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 Obituaries are usually placed under the county website the individual died in or had a relation to.
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Congressman Croker
Stark County News, Toulon IL, January 8, 1875
News of the Week - The East
The venerable Congressman Croker of the Tenth District of Massachusetts, died on the 27th of December. He was 73 years old.

    Elijah DOW
    DOW, Elijah, of Mass., was drowned in N.Y., March 27 (April 1, 1831)  [Source: National Intelligencer, Washington DC, as pub. in the NGSQ, vol 55, No. 1, March 1967, submitted by aFoFG]

    William S. HASTINGS

    The Hon. William S. Hastings, of the 9th Congressional District of Massachusetts died on the 27th ult., and his death was announced by John Q. Adams, in a very affecting manner.  [The Jonesborough Whig, and Independent Journal, (Jonesborough, TN) Wednesday, July 13, 1842; Issue 9; col A - transcribed by aFoFG]

    Senator Edward M. KENNEDY

    Liberal lion of the Senate, symbol of family dynasty succumbs to brain cancer
    Senator Edward M. Kennedy fought for universal health care to his final days.
    Senator Edward M. Kennedy, who carried aloft the torch of a Massachusetts dynasty and a liberal ideology to the citadel of Senate power, but whose personal and political failings may have prevented him from realizing the ultimate prize of the presidency, died late Tuesday night. The senator was 77.
    Overcoming a history of family tragedy, including the assassinations of a brother who was president and another who sought the presidency, Senator Kennedy seized the role of being a "Senate man." He became a Democratic titan of Washington who fought for the less fortunate, who crafted unlikely deals with conservative Republicans, and who ceaselessly sought support for universal health coverage.
    "Teddy," as he was known to intimates, constituents, and even his fiercest enemies, was an unwavering symbol to the left and the right - the former for his unapologetic embrace of liberalism, and latter for his value as a political target. But with his fiery rhetoric, his distinctive Massachusetts accent, and his role as representative of one of the nation?s best-known political families, he was widely recognized as an American original. In the end, some of those who might have been his harshest political enemies, including former President George W. Bush, found ways to collaborate with the man who was called the "last lion" of the Senate.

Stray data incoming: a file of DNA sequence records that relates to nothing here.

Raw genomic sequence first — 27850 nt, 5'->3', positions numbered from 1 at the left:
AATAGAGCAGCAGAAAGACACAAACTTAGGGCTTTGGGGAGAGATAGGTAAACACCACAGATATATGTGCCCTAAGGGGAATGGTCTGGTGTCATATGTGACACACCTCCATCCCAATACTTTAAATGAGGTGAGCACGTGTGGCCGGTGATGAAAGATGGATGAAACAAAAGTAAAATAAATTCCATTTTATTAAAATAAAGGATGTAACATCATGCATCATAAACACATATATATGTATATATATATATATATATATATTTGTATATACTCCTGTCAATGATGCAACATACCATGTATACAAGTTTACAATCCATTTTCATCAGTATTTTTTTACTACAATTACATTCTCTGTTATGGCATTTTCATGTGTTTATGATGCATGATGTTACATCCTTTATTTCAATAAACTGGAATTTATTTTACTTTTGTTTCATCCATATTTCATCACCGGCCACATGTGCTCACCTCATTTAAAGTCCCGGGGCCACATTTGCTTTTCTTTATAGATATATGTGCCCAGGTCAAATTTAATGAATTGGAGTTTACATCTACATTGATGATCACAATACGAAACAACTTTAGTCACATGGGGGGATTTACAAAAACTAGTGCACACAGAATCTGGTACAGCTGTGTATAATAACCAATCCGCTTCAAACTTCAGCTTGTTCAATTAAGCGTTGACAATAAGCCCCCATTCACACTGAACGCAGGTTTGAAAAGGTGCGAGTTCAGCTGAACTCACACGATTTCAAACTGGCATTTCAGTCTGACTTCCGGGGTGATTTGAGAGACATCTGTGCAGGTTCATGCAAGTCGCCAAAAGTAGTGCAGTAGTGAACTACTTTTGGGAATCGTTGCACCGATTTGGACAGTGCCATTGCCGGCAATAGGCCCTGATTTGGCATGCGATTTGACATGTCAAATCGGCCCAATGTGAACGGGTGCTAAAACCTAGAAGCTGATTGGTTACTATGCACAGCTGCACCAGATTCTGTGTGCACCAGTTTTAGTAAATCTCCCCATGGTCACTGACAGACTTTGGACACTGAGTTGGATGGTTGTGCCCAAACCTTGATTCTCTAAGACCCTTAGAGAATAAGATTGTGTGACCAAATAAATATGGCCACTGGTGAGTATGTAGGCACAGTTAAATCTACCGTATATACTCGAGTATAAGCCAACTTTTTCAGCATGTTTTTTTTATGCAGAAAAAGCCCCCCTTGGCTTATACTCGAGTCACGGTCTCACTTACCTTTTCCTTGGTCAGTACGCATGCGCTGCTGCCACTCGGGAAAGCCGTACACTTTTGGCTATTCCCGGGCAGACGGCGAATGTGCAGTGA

Senator Kennedy's White House aspirations may have been undercut by his actions on the night he drove off a bridge at Chappaquiddick Island and failed to promptly report the accident in which Mary Jo Kopechne, who had worked for his brother Robert, died. When Kennedy nonetheless later sought to wrest the presidential nomination from an incumbent Democrat, Jimmy Carter, he failed. But that failure prompted him to reevaluate his place in history, and he dedicated himself to fulfilling his political agenda by other means, famously saying, "the dream shall never die."
    Those causes endure today and remain at the forefront of the American political stage, evidenced most recently by the fight for universal health care.  He was the youngest child of a famous family, but his legacy derived from quiet subcommittee meetings, conference reports, and markup sessions. The result of his efforts meant hospital care for a grandmother, a federal loan for a working college student, or a better wage for a dishwasher.  With a family saga that blended Greek tragedy and soap opera, the Kennedys fascinated America and the world for half a century. "I have every expectation of living a long and worthwhile life," Senator Kennedy said in 1994. Such an expectation contrasted with the fate of his brothers.  [By [Martin F. Nolan, Boston Globe Correspondent / August 26, 2009; Submitted by aFoFG]

    Charles W. MORRILL
    Charles W. Morrill, Company A 16th Massachusetts, to whom the President sent a Bible in place of one which had arrested the enemy's bullets at Chancellorsville, died of a wound in his head on the 14th of May.  [Frank Leslie's Illustrated Newspaper, 05/30/1863; Sub. by FoFG]

    Eunice Kennedy SHRIVER

    Influential Founder of Special Olympics, Dies at 88
     Her death, at 2 a.m., was confirmed by her family in a statement. A family friend said Mrs. Shriver had been in declining health for months, having suffered a series of strokes.
     A sister of President John F. Kennedy and Senators Robert F. Kennedy and Edward M. Kennedy and the mother-in-law of Gov. Arnold Schwarzenegger of California, Mrs. Shriver never held elective office. Yet she was no stranger to Capitol Hill, and some view her work on behalf of the developmentally challenged, including the founding of the Special Olympics, as the most lasting of the Kennedy family's contributions.